U.S. Nonfarm Payroll Report
Just this past week, my Q3 playbook "State of Confusion" was released. Within it, I suggest investors need not focus on "will" the Federal Open Market Committee taper but "should" they taper. Since May 22, the markets have had plenty of time to allow the FOMC Chairman’s surprising taper comments to sink in. Yes, tapering will occur much sooner than expected. On the other side of Labor Day – whether at the September 17, October 29, or December 17 FOMC meeting - tapering will occur.
Friday’s June U.S. nonfarm payroll report is one of many critical data releases over the next few weeks that will provide evidence for whether the FOMC "should" taper. Let’s take a look at the overall numbers, which I expect should be interpreted as scoring one for the FOMC and its better-than-consensus growth expectations.
June Nonfarm Payrolls
- June nonfarm payrolls rose +195,000, better than the forecasted +165,000 and unchanged from last month’s +195,000
- May nonfarm payrolls were revised higher from +175,000 to +195,000
- June private payrolls increased +202,000, better than the forecasted +175,000 and lower than last month’s +207,000
- May private payrolls were revised higher from +178,000 to +207,000
- The unemployment rate held unchanged at 7.6%
- The underemployment rate rose from 13.8% to 14.3% in June
- The labor force participation rate rose to 63.5% from 63.4%
- Average hourly earnings rose +0.4% month on month, exceeding the +0.2% consensus estimate
- Average hourly earnings on a year-on-year basis have now risen +2.2%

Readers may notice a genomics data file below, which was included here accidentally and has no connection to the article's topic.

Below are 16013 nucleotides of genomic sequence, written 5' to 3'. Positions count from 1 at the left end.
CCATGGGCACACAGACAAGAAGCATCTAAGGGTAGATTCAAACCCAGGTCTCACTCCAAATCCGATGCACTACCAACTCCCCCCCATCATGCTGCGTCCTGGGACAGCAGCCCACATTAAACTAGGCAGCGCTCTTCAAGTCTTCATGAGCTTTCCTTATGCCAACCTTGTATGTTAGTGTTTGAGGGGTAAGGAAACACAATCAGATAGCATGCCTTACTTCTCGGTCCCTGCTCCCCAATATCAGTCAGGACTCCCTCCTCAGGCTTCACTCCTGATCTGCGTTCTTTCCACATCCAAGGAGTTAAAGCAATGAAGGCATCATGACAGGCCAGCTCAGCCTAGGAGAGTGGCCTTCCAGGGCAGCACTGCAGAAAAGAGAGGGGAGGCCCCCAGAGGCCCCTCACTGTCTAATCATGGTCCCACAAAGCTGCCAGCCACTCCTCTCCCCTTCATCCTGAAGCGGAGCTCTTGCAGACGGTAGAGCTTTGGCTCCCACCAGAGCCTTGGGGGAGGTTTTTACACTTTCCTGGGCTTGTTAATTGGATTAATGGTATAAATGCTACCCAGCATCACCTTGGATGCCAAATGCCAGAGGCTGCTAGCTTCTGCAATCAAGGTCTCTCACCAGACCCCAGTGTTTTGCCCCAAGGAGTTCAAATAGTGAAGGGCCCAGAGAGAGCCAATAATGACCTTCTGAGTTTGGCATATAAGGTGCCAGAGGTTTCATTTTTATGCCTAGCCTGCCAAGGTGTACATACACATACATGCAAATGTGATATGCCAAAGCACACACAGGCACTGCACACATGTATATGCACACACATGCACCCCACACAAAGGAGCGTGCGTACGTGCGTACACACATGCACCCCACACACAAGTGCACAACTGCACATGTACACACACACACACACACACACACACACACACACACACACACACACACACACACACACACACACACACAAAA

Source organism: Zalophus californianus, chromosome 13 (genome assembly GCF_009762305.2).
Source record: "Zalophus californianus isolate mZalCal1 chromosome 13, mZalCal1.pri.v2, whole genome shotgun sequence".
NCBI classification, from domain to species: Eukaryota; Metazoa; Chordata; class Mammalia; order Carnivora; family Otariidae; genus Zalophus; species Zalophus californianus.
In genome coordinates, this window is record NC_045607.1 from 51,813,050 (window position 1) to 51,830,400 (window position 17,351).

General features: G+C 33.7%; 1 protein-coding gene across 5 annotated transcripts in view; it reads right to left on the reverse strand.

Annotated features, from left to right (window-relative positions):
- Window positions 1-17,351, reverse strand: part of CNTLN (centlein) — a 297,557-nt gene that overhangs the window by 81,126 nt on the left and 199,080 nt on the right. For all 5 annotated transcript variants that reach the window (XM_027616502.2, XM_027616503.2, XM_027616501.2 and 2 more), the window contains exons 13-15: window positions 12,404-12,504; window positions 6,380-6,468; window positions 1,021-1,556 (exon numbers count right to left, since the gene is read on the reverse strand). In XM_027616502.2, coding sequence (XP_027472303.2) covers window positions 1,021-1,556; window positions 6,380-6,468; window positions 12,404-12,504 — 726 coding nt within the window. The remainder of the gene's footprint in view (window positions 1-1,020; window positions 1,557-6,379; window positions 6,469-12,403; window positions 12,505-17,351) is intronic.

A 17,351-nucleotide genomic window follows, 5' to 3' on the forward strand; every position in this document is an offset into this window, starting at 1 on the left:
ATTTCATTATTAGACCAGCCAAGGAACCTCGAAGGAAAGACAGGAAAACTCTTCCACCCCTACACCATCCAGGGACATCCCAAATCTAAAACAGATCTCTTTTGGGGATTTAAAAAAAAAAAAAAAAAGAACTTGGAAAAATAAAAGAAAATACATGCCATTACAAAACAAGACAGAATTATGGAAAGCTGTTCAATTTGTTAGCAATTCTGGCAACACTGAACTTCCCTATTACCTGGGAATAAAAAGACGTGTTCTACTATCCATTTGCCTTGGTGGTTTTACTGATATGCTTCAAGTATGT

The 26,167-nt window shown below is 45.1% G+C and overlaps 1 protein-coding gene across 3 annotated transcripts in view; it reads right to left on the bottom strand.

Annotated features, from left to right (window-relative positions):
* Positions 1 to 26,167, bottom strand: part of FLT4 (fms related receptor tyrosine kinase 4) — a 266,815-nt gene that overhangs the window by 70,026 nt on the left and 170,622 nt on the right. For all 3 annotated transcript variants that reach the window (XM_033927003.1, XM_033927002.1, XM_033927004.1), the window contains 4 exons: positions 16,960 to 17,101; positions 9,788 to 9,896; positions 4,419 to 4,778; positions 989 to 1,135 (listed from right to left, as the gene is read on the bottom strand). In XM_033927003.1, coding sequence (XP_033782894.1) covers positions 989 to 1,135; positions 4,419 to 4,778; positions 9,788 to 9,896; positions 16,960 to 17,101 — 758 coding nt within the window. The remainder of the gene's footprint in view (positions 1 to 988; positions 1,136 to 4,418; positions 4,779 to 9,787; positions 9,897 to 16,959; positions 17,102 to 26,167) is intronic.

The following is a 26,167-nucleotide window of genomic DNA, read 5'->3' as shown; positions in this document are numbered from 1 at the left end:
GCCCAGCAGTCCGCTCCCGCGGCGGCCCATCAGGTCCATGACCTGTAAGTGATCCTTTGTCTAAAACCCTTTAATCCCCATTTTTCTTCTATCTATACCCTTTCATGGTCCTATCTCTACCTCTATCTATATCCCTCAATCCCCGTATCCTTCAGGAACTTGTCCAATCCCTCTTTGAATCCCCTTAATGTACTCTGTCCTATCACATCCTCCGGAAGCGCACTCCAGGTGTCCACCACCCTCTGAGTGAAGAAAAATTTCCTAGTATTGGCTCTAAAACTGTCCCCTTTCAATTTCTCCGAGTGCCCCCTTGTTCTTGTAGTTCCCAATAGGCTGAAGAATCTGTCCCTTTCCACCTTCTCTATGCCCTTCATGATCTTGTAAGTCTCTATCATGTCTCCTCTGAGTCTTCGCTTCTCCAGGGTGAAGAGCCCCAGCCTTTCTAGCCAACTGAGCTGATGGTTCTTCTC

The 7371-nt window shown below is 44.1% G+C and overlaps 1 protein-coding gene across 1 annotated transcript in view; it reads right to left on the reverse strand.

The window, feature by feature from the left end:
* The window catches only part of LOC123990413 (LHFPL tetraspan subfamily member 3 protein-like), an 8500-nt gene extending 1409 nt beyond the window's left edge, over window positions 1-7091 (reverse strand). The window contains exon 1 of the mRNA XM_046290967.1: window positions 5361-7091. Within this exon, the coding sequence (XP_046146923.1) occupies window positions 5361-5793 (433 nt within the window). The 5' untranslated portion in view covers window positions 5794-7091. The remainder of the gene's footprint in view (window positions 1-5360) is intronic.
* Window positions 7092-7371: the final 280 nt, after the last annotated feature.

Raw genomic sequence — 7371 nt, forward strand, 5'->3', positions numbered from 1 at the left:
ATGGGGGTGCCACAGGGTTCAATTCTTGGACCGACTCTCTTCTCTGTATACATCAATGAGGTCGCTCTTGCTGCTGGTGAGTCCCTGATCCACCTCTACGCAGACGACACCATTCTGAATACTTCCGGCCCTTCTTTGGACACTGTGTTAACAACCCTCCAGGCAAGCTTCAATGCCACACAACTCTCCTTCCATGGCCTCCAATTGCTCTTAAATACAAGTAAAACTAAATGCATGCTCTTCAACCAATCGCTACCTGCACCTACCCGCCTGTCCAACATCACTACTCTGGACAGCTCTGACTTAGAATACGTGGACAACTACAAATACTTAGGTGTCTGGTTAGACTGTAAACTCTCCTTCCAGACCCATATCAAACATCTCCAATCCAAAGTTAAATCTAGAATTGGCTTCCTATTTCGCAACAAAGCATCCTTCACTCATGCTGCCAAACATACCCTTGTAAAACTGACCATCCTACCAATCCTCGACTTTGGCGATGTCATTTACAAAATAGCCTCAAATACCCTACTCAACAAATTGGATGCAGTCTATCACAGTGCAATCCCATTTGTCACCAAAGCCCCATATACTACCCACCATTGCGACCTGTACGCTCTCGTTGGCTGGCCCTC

- Manufacturing employment remains weak at (-6,000) in June following May’s (-7,000) loss
- Service jobs were strong with business services increasing +53,000, leisure +75,000, retail trade and transport +45,000, financial +17,000, construction +13,000 and health care +24,000
- Over the past six months, 1,211,00 overall jobs have been created, a monthly average of 201,833
- Over the past 12 months, 2,293,000 overall jobs have been created, a monthly average of 191,083
- Over the past 36 months, 5,808,000 overall jobs have been created, a monthly average of 161,333
Commentary: In the wake of Friday’s labor report, the yield on the U.S. 10-year Treasury (Figure 1.1) rose to 2.74%, its highest level since August 2, 2011. The U.S. dollar index (Figure 1.2) rose to 84.449, its highest level since July 3, 2010. The appreciation in both highlights the changing dynamic within the market that is ending the three-year "search for yield" investment theme. Within the Q3 playbook, I point out that on May 5, 2013, the yield for a U.S. 10-year Treasury was 1.74% -- and 250 out of 500 stocks in the S&P 500® had a greater dividend yield. With a 100-basis point move higher and Friday night’s close at 2.74% for the 10-year, the number of SPX companies with a higher yield was cut in half to only 125 companies.
Figure 1.1 U.S. 10-Year Treasury, January 2011 to Present
Figure 1.2 U.S. Dollar Index, January 2010 to Present